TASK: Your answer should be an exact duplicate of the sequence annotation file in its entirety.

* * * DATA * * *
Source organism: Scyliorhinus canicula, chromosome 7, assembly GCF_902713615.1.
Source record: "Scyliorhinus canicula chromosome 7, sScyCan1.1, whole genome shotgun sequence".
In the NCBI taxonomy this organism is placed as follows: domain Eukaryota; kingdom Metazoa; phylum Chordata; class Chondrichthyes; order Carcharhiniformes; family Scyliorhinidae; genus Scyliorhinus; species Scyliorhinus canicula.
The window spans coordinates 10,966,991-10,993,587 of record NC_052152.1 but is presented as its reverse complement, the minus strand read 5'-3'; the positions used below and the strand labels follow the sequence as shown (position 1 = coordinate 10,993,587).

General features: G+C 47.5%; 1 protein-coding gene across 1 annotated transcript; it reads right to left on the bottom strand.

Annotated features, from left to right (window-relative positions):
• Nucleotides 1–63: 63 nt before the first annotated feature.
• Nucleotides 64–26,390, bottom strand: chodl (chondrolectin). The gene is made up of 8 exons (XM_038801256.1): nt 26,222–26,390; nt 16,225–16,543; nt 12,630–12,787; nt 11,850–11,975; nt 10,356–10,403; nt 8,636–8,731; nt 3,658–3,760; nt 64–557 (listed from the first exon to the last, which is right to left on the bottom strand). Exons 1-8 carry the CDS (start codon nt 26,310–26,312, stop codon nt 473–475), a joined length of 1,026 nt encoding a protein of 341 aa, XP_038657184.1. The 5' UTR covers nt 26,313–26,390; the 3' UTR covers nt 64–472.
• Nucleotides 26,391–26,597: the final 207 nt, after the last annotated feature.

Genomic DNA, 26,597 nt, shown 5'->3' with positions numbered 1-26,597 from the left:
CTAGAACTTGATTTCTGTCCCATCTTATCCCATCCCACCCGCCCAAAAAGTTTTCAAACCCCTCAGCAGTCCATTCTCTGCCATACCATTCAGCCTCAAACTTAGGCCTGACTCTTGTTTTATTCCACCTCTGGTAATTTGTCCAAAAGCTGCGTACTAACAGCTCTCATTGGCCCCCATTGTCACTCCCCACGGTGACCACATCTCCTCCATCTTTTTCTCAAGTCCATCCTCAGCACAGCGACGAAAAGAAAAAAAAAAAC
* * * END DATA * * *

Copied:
Source organism: Scyliorhinus canicula, chromosome 7, assembly GCF_902713615.1.
Source record: "Scyliorhinus canicula chromosome 7, sScyCan1.1, whole genome shotgun sequence".
In the NCBI taxonomy this organism is placed as follows: domain Eukaryota; kingdom Metazoa; phylum Chordata; class Chondrichthyes; order Carcharhiniformes; family Scyliorhinidae; genus Scyliorhinus; species Scyliorhinus canicula.
The window spans coordinates 10,966,991-10,993,587 of record NC_052152.1 but is presented as its reverse complement, the minus strand read 5'-3'; the positions used below and the strand labels follow the sequence as shown (position 1 = coordinate 10,993,587).

General features: G+C 47.5%; 1 protein-coding gene across 1 annotated transcript; it reads right to left on the bottom strand.

Annotated features, from left to right (window-relative positions):
• Nucleotides 1–63: 63 nt before the first annotated feature.
• Nucleotides 64–26,390, bottom strand: chodl (chondrolectin). The gene is made up of 8 exons (XM_038801256.1): nt 26,222–26,390; nt 16,225–16,543; nt 12,630–12,787; nt 11,850–11,975; nt 10,356–10,403; nt 8,636–8,731; nt 3,658–3,760; nt 64–557 (listed from the first exon to the last, which is right to left on the bottom strand). Exons 1-8 carry the CDS (start codon nt 26,310–26,312, stop codon nt 473–475), a joined length of 1,026 nt encoding a protein of 341 aa, XP_038657184.1. The 5' UTR covers nt 26,313–26,390; the 3' UTR covers nt 64–472.
• Nucleotides 26,391–26,597: the final 207 nt, after the last annotated feature.

Genomic DNA, 26,597 nt, shown 5'->3' with positions numbered 1-26,597 from the left:
CTAGAACTTGATTTCTGTCCCATCTTATCCCATCCCACCCGCCCAAAAAGTTTTCAAACCCCTCAGCAGTCCATTCTCTGCCATACCATTCAGCCTCAAACTTAGGCCTGACTCTTGTTTTATTCCACCTCTGGTAATTTGTCCAAAAGCTGCGTACTAACAGCTCTCATTGGCCCCCATTGTCACTCCCCACGGTGACCACATCTCCTCCATCTTTTTCTCAAGTCCATCCTCAGCACAGCGACGAAAAGAAAAAAAAAAAC